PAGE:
There is a significant association between sporting identities and Prince Henry, with many familiar names and famous people appearing throughout the hospital’s history.
With such a unique coastal location many staff at the Prince Henry Hospital were able to enjoy swimming in Little Bay’s placid waters. Among them was the then Medical Superintendent, Dr Reginald Millard – our very own Millard Drive was named after him.
Endurance races across the bay, lasting for two to three hours, were commonplace and well patronised by many of the resident medical officers. The keen interest in swimming by Dr Millard and his colleagues may well have been motivated by Dr Keith Kirkland, an Australian Olympic freestyle swimmer.
Keith Lindsay Hugh Kirkland (1900-1971) trained and worked at the Prince Henry Hospital. He was a member of the Australian Olympic relay team, winning the silver medal in the 4 x 200 metre freestyle relay at the 1920 summer games in Antwerp, Belgium. Dr Kirkland, a urologist, would later become instrumental in the installation of Australia’s first artificial kidney unit at Sydney Hospital.
Prince Henry Hospital was a not only a highly regarded and much respected training hospital, it was also a leading centre for the treatment of spinal injuries and sports rehabilitation.
In 1988, champion cross country skier, Janine Shepherd, was hit by a truck when training on her bike in the Blue Mountains. She sustained severe life-threatening injuries and spent many months at Prince Henry Hospital recovering and undergoing rehabilitation. With great determination and perseverance Janine overcame her injuries and, with her personal philosophy, ‘If I can’t walk, I’ll fly’, she did just that. Janine went on to become the first female director of the Civil Aviation Authority, as well as a best selling author and international speaker.
Many injured sportsmen and women arrived at Prince Henry Hospital in rescue helicopters, landing on what is now the Macartney Oval before being transferred to the accident and emergency unit nearby. Macartney Oval, located adjacent to the intersection of Anzac Parade and Jenner Street, owes its name to one of Australia’s great cricketing legends, Charlie Macartney.
Charles George Macartney (1886-1958), was born on 27 June 1886 in West Maitland. He was known as ‘The Governor-General’, which referred to his authoritative batting style and flamboyant stroke play. Comparisons were drawn with his close friend and revered role model Victor Trumper, who was regarded as one the most elegant batsmen in cricketing history. Even the great and feted Sir Donald Bradman was in awe of his skills, citing Macartneys’ dynamic batting as an inspiration in his own career.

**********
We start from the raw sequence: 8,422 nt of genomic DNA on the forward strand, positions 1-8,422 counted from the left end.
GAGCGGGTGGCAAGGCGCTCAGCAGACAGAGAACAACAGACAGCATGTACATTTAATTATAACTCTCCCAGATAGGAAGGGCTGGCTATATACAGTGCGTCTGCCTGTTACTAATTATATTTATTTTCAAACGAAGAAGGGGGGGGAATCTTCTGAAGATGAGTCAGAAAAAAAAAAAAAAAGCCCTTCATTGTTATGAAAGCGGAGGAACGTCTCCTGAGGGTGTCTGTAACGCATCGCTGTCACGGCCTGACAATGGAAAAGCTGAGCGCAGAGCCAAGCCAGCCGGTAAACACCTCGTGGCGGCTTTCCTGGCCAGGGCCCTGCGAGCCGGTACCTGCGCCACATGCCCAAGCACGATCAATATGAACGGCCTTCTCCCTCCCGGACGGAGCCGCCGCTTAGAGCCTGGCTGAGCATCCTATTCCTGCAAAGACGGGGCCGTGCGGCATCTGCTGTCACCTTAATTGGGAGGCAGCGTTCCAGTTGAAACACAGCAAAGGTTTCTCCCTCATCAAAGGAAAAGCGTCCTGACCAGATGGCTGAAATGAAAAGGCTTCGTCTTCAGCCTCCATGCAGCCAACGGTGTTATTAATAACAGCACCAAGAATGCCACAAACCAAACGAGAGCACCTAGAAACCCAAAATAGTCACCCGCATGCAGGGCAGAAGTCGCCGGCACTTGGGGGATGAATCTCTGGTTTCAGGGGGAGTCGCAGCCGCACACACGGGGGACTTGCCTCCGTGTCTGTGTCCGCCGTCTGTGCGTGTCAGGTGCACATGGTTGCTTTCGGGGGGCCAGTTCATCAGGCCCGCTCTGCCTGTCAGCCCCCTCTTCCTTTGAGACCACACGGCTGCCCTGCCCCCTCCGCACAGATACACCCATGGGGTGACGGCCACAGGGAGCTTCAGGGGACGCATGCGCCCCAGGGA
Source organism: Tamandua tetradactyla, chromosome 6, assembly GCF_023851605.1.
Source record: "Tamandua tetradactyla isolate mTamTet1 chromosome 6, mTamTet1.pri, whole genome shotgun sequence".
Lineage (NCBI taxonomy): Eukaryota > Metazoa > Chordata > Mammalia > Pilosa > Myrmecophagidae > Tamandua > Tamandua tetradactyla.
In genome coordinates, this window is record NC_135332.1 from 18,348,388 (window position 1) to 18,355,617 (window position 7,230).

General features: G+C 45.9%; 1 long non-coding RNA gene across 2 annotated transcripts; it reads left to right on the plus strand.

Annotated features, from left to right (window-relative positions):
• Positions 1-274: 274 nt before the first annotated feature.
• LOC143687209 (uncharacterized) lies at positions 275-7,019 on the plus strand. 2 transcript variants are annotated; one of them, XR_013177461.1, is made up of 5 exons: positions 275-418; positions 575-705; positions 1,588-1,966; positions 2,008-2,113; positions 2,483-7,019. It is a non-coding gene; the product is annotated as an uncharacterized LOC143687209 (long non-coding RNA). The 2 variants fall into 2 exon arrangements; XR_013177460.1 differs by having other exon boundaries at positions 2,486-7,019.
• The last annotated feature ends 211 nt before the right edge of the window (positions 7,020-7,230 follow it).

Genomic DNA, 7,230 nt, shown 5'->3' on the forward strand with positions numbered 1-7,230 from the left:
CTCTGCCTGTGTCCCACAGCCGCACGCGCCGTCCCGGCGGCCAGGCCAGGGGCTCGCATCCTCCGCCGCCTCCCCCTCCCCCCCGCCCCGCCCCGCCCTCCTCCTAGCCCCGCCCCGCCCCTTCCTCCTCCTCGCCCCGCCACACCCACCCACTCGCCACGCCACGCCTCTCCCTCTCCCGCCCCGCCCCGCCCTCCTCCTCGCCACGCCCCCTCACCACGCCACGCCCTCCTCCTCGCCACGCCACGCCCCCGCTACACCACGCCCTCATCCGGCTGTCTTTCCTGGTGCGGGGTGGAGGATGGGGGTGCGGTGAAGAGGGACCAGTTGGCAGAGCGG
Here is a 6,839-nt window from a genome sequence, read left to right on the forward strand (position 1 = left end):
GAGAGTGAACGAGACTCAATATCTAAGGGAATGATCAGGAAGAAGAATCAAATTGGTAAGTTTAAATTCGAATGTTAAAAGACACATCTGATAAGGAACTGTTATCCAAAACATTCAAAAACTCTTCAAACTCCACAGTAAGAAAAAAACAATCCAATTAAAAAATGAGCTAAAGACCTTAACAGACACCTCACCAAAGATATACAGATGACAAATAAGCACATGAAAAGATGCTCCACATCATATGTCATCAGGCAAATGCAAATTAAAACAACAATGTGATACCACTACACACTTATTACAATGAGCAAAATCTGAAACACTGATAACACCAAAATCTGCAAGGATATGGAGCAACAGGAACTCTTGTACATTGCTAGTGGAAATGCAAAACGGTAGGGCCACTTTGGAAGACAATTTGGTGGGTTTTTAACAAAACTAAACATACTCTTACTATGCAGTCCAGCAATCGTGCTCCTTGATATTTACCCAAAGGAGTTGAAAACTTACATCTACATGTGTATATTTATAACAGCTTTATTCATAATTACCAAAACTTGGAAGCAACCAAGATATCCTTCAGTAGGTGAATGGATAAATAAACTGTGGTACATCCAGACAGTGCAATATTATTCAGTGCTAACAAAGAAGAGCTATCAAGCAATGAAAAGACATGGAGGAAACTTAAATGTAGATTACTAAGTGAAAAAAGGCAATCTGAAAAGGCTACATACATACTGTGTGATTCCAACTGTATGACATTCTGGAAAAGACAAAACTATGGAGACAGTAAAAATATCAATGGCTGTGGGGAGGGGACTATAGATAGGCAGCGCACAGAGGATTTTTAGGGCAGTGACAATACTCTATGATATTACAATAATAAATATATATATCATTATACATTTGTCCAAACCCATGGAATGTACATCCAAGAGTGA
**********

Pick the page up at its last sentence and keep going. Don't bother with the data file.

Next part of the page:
Charlie was considered one of the most brilliant right-handed batsmen in the history of Australian cricket. Daring and confident, he possessed a quickness of eye, hand, and foot, as well as perfect timing, all contributing to him becoming a menace to even the best bowlers.
After war service in France with the Australian Imperial Force, in the 3rd Division Artillery, Macartney resumed his test career, representing Australia between 1920 and 1927. He famously scored a record breaking 345 in under four hours, batting against Nottingham in 1921, earning a place in Wisden’s Cricketing Almanac the following year.
Charlie Macartney worked at the Prince Henry Hospital as a personnel officer during the late 1940s and early 1950s, during which time the then Medical Superintendent, Dr Walters appointed him curator of the hospital’s cricket oval, now the Macartney Oval.
Macartney died of a heart attack on 9 September 1958, aged 72, while working at Little Bay. He had no children and was predeceased by his wife Anna, whom he’d married in 1921.
In February 2007, Charles George Macartney was posthumously inducted into the Australian Cricket Hall of Fame.
Margaret Betteridge of MUSEcape Pty Ltd (from a document prepared for Landcom)
A Coast Chronicle – The History of the Prince Henry Hospital, CR Boughton
Author − Jane Bannister